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Beach Holiday Inspiration: explore France’s seaside cultural play ground

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Sarah Assenti
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Stylist’s video producer and director Rosanna Cole absorbs amazing seaside views at nhow Marseille, a revamped hotel on France’s south coast.

I grew up in Cornwall, so naturally I spent my childhood weekends by the sea, zipped up in wetsuits and plunging into different water sports. Sometimes, my dad and I would sail boats together in competitions, but with the boats being very small and my dad being 6ft6, we rarely had much success. One of my favourite memories is the sight of him falling unceremoniously into the water as he tried to step from one of the inadequately sized dinghies to the jetty.

Now as an adult living in London, the seaside is a time capsule, allowing me to reconnect with comforting childhood memories. Every so often I get an urge for coastline views and salty air so a trip to Marseille in Provence to experience the nhow hotel – which has just been given a facelift – seemed like the perfect remedy.

Perched on the Corniche waterfront, nestled in rocky coastline, the designer hotel almost leans out into the sea. The view from some of the 150 rooms can trick you into thinking you’re about to set off on a voyage, albeit with less chance of falling in. You’re so close to the sea, in fact, that I’m told a guest once complained that they couldn’t sleep because of the noise of the waves.

Throughout the hotel, the views continue to impress, letting you make the most of the Provençal sunshine (there are 300 days of sunshine a year in Marseille). Breakfast is fresh fruit, pastries, breads and yoghurts (or if you’re like me, just pastries), all served on a terrace overlooking the water. Later you can work your way through the cocktail menu by the stunning outdoor pool, which is right at the sea’s edge.

The nhow’s design reflects the city’s rebellious nature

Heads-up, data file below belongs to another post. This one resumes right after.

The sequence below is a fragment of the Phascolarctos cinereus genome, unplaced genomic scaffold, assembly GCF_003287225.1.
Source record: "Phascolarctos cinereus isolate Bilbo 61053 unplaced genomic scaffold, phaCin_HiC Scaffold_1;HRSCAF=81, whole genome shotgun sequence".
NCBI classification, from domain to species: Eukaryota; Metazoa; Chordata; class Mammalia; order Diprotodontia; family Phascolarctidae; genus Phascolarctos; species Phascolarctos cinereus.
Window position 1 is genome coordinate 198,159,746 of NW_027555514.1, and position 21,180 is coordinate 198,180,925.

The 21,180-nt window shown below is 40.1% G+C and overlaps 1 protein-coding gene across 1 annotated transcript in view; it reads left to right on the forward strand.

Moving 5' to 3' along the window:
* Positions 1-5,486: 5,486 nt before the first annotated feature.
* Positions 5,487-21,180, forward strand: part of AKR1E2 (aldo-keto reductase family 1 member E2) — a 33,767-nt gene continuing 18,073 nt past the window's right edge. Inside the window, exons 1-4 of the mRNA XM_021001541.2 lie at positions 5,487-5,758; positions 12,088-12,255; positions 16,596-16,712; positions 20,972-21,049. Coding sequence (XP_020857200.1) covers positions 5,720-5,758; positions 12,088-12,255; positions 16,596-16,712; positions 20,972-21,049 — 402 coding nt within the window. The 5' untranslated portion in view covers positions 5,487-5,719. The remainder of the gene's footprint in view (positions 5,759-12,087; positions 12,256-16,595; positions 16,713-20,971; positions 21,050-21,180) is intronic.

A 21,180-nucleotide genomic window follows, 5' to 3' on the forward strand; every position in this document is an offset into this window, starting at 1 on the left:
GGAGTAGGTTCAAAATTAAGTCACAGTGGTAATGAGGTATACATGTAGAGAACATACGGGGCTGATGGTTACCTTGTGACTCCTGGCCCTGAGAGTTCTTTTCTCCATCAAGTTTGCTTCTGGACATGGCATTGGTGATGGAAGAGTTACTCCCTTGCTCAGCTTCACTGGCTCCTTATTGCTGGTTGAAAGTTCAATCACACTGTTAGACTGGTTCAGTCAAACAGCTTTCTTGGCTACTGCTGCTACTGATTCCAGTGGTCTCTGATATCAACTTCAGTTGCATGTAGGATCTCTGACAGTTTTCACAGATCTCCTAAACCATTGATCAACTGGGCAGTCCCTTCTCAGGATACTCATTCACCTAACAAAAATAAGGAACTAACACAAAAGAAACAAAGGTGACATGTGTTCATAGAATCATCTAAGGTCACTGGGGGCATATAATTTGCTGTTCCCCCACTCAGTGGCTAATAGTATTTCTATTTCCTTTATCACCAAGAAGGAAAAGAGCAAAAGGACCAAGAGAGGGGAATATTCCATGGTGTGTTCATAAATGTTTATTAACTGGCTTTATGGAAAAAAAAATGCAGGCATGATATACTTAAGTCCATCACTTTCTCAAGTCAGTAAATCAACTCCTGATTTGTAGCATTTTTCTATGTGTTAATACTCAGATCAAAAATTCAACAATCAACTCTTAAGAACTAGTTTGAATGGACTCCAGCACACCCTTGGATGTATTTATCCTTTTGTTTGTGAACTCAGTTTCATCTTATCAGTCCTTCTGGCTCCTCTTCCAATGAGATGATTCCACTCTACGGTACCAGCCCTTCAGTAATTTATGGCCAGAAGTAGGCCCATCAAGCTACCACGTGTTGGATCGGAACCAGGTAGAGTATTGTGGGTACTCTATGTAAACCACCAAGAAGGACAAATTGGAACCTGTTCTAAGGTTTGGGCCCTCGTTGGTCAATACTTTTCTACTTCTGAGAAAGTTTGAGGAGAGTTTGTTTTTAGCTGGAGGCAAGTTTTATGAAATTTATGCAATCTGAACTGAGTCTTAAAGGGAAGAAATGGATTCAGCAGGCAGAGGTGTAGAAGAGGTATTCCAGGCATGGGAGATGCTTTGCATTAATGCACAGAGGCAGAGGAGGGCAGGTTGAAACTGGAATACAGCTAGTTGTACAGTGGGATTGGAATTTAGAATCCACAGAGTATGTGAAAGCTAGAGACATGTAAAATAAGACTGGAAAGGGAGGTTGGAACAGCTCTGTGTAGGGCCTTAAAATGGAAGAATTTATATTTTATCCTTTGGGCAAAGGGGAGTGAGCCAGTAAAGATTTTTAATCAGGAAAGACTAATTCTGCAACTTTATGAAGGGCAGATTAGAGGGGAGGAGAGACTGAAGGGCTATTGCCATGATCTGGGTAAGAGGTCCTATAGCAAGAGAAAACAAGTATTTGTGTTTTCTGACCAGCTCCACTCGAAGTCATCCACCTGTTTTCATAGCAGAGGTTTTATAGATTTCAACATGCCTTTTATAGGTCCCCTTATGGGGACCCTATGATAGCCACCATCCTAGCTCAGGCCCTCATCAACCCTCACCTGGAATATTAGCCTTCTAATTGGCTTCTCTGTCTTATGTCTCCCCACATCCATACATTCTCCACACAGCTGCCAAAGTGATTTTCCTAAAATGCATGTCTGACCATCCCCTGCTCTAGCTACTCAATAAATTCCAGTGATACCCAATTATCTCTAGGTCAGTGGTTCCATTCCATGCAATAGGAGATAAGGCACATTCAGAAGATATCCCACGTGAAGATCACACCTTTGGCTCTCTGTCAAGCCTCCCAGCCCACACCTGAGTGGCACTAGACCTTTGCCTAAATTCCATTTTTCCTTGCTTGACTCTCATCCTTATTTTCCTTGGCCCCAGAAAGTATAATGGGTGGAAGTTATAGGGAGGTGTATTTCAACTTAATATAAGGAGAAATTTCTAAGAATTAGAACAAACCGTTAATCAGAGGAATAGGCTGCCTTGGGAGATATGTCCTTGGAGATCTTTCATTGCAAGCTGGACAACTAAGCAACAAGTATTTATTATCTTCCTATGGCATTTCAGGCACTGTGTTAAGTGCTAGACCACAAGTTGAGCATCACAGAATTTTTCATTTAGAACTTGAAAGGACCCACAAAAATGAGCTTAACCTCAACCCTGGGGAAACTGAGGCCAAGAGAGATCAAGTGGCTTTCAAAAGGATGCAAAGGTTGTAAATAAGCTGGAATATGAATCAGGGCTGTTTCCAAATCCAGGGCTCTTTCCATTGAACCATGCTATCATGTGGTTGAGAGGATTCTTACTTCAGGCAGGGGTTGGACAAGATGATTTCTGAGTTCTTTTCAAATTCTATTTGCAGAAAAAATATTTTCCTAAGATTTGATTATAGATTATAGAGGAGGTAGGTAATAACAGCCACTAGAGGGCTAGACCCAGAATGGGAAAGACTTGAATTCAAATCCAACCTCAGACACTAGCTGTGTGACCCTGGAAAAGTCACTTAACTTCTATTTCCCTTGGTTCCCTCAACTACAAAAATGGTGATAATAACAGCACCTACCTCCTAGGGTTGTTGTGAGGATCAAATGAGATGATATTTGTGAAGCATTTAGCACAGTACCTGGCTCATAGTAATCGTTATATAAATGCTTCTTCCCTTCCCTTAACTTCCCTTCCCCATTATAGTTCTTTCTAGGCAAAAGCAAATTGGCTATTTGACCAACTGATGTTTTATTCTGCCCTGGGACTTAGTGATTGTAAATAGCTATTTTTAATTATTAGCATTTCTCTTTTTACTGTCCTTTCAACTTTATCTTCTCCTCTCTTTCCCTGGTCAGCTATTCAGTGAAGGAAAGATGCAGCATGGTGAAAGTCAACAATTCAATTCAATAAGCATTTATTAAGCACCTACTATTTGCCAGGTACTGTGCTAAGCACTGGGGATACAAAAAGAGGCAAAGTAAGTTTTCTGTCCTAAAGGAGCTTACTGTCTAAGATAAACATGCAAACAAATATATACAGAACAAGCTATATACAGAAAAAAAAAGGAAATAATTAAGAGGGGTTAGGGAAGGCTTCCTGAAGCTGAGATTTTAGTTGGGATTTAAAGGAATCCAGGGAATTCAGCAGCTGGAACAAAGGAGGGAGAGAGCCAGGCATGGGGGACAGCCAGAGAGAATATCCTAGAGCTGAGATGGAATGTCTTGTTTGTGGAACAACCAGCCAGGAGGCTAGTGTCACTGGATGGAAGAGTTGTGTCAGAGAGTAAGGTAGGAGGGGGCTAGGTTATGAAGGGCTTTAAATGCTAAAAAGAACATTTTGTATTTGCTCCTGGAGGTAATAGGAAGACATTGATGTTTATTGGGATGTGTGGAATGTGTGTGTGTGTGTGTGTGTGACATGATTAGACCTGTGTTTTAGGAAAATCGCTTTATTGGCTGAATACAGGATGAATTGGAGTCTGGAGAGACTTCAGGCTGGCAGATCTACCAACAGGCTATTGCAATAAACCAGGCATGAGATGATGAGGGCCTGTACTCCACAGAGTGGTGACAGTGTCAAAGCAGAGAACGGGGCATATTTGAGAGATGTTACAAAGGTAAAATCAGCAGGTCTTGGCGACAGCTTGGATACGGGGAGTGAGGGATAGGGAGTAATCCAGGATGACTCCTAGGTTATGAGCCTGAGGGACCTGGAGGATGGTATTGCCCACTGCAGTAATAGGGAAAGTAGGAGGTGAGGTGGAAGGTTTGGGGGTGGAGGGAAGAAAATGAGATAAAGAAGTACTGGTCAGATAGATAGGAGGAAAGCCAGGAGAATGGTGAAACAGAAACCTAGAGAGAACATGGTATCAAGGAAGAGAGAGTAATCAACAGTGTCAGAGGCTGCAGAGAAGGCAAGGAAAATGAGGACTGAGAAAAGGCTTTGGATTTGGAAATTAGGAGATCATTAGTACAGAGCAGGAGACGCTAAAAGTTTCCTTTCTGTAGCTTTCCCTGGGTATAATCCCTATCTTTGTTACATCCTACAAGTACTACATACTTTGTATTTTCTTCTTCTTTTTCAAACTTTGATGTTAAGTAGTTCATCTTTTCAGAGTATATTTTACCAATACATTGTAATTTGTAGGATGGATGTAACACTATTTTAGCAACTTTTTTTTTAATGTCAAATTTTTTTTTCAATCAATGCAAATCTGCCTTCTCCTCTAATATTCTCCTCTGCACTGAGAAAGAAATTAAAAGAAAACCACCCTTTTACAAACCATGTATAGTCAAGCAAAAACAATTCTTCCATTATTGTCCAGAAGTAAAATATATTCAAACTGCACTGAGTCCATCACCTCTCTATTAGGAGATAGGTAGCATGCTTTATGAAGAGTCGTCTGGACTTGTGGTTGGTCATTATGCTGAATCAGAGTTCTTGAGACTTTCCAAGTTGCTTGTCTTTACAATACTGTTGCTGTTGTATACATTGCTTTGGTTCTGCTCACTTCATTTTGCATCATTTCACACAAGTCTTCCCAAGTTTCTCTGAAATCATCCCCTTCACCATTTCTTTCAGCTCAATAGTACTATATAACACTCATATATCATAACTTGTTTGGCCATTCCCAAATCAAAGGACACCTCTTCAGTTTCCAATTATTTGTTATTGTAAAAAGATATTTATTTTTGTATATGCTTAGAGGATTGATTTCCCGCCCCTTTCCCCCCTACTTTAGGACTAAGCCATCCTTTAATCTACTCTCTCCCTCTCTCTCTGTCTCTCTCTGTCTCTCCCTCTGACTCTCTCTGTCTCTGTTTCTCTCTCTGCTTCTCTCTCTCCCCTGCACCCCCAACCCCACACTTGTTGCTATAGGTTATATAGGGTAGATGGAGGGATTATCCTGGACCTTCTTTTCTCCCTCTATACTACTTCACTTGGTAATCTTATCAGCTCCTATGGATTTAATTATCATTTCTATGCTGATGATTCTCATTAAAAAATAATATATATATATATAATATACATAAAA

Founded in 600BC (five and a half centuries before Paris), Marseille is France’s oldest city and a historical port. A nautical theme runs throughout the hotel, but this isn’t your standard seaside-themed accommodation. Marseille itself has been described as France’s ‘outsider’ city and has struggled with a rebellious reputation. The design of nhow is not afraid to reference this. The hotel is quirky and eclectic: natural landscape views clash against wild, electric colours, darkness is mixed with light. It is an interesting hotel to experience and you’ll find something unexpected at every turn. Look up at the Sky Bar and you’ll see a chandelier made up of 4,000 steel sardines. The beds in the rooms are presented underneath a white sail hanging from the wall, printed with the exact longitude and latitude of your location. The dazzling yellow Cactus Bar is crammed full of exotic plants.

If you’re someone who doesn’t like to rely solely on a sun lounger and a cocktail menu to pass the hours, Marseille has so much more to offer. It’s a vibrant city bursting with character and boasts an impressive art scene, delicious seafood and more places to drink rosé while looking wistfully at the sparkling Mediterranean water than I could possibly get through.

Another day, another stunning sea view…

A 10-minute drive from the hotel will take you to the Old Port. The bustling hub of the city, it surrounds an impressive yacht marina, which looks amazing lit up at night. Foodies will love strolling past and sampling the waterfront cafes, restaurants and bars.A favourite with the locals is the relaxed Le Bouchon Provençal (lebouchonprovencal.com), where you can sit with a view of the boats in the harbour and choose from a menu of reasonably priced meat, seafood and regional speciality dishes. I’d recommend starting with the cheeseboard and then moving on to the steak.

Major seafood fan? Try the gourmet dining experience at Le Petit Nice (passedat.fr). It dreamily combines a vast fresh seafood menu (65 varieties!) with scenic views of the water from the outdoor terrace (did I mention I like sea views?). This one’s pricy, but it’s a great place to try bouillabaisse, the traditional fish stew of Marseille. 

The city may lack the glamour of St-Tropez or Cannes, but its time as European Capital of Culture in 2013 helped renovate the port and boosted its cultural vibrancy, inspiring a wealth of creatives to cast their imagination across the city. From the Old Port, you can walk to MuCem aka The Museum of the Civilisations of Europe and the Mediterranean, one of Marseille’s newly introduced cultural hubs. Its modern-looking concrete-lace shell is spectacular to see from the inside and out.

If you want to exercise your mind, then the permanent and temporary exhibitions will provide insights into the city’s past and present. Its outdoor terrace, meanwhile, is the perfect spot to drink rosé, while peering through the ‘lace’ at the 17th-century Fort St-Jean.

A short walk from here, art fans can immerse themselves in the Musée Regards de Provence. Here you’ll find classic and modern art connected to the area with a cafe located on the second floor (yep, more harbour views) for when your feet get tired. Explorers can also while away sun-soaked afternoons in the warren of streets in the Panier district. It’s Marseille’s oldest area – full of artsy French charm and sophistication. If your Instagram feed is in dire need of an injection of colourful shabby-chic doors, add a visit here to your to-do list now.

Rooms at nhow Marseille start at £135; nhow-marseille.com 

Images: nhow Hotels

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